Subject: I have found a CD that I think you would enjoy
Genres: Jazz, Pop
Jazz organist Jimmy Smith popularized the use of Hammond organ in jazz music and is credited with having invented the soul jazz style. Many of his albums are classics and his influence is omnipresent in the jazz world. For... more »
Jazz organist Jimmy Smith popularized the use of Hammond organ in jazz music and is credited with having invented the soul jazz style. Many of his albums are classics and his influence is omnipresent in the jazz world. For this stellar 1972 release on Verve, the Organ Grinder accompanied by Leroy Vinnegar, Teddy Edwards, Ray Crawford, Donald Dean and Victor Pantoja comes home to where it all began: the blues. These high spirited and relaxed sessions give each musician the chance to stretch out over a tantalizingly funky blues that features five Smith originals along with Harvey Siders' "Mournin' Wes," a tribute to friend and fellow musician Wes Montgomery. Lilith. 2006.
Master class in blues by Smith!
Terje Biringvad | Oslo, Norway | 04/29/2007
(5 out of 5 stars)
"1972 was a particular creative and successful year at Verve for Jimmy Smith, recording both the critically acclaimed "Bluesmith" and "Root Down" albums. The two 1972 albums presents the diametrical genius of Smith - "Root Down" down the ultra funky path with Crusaders alumnis and the laid back down to earth blues in "Bluesmith". In a year and one more album, Smith left Verve in 1973 to pursue his career with different record companies.
With "Bluesmith!", Jimmy Smith is not only at home, but down home with five basic blues originals from the organist himself and one tribute to Wes Montogomery by Harvey Siders. So with no "The Cat", "The Preacher", "Organ Grinders Swing" and alike, make "Bluesmith" refreshingly new and a surprisingly laid back straight ahead session. Like "Root Down", Smith is support by musicians that he has never recorded with before - Teddy Edwards on tenor, guitarist Ray Crawford, bassist Leroy Vinnegar, drummer Donald Dean, and the congas of Victor Pantoja. "Straight Ahead" set the expectations for the album and you know what's coming the next 40 minutes - great interplay between the musicians and Smith must have been smiling throughout the time in the recording studio and delivers some of his best blues chords and choruses is a long time. The only tune that slightly changes the blues concept on the album is the latin inspired "Lolita" where Edwards shines throughout enjoying choruses. Ray Crawford is a true and underrated soul jazz guitarist and make a perfect partner for Smith is this format (Crawford will partner with Smith on his two album on Mojo Records in 1974/75 - not available on CD). There always a discussion adding a double bass player to the jazz organ format, but Leroy Vinnegar's walking "bam-de-bop-bam-de-bop-boo-boo" lines is just a perfect combination to Smith when he lays down the fat blues chords and chorus lines.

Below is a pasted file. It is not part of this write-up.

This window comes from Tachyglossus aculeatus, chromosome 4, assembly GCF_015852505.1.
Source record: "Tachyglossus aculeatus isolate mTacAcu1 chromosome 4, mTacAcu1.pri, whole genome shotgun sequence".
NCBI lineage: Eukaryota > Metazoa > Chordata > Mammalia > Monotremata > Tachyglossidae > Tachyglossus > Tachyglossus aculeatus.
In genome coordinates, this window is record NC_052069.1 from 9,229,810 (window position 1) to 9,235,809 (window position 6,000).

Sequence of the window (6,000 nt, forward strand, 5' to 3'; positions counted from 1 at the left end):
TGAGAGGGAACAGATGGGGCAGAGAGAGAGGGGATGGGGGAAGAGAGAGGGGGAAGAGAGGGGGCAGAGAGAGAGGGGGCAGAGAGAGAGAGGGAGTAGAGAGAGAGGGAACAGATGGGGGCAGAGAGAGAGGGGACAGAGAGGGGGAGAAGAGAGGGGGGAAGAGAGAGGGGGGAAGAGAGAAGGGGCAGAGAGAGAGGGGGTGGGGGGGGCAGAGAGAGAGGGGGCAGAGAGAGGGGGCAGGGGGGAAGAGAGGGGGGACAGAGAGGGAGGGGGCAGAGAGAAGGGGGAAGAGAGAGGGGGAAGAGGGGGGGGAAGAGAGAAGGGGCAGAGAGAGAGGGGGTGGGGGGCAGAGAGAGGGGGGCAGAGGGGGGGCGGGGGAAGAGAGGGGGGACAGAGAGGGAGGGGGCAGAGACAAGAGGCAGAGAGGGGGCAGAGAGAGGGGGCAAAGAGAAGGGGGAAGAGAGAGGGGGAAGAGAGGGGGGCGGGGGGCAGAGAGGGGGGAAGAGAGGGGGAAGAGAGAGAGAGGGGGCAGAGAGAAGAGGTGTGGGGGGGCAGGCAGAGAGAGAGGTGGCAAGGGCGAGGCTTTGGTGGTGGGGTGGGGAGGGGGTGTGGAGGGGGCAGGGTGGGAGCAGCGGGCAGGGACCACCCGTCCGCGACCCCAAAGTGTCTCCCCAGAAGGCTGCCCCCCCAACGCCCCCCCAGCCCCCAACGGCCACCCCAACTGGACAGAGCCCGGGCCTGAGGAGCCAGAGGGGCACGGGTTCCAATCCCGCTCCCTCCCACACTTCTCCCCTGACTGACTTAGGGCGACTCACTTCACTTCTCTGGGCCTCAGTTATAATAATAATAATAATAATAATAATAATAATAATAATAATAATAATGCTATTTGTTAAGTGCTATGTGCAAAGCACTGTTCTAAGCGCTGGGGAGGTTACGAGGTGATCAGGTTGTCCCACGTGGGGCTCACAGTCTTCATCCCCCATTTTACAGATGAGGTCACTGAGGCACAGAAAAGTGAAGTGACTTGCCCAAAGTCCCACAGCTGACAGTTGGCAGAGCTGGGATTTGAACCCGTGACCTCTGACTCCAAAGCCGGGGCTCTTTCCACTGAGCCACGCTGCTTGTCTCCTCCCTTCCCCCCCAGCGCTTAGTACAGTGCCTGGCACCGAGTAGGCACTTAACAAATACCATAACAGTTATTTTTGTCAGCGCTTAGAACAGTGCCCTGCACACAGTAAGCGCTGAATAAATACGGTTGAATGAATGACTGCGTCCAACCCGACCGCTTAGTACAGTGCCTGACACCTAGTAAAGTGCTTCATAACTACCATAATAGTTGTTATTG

Jimmy Smith fans have to face the fact that Verve has ended the reissue program for their Jimmy Smith discography on CD format. Thanks to Lilith Records and alikes that leases master tapes to reissues, we have eventually got "Bluesmith" on CD - 24 years after the introduction of the CD format. Shame on you Verve!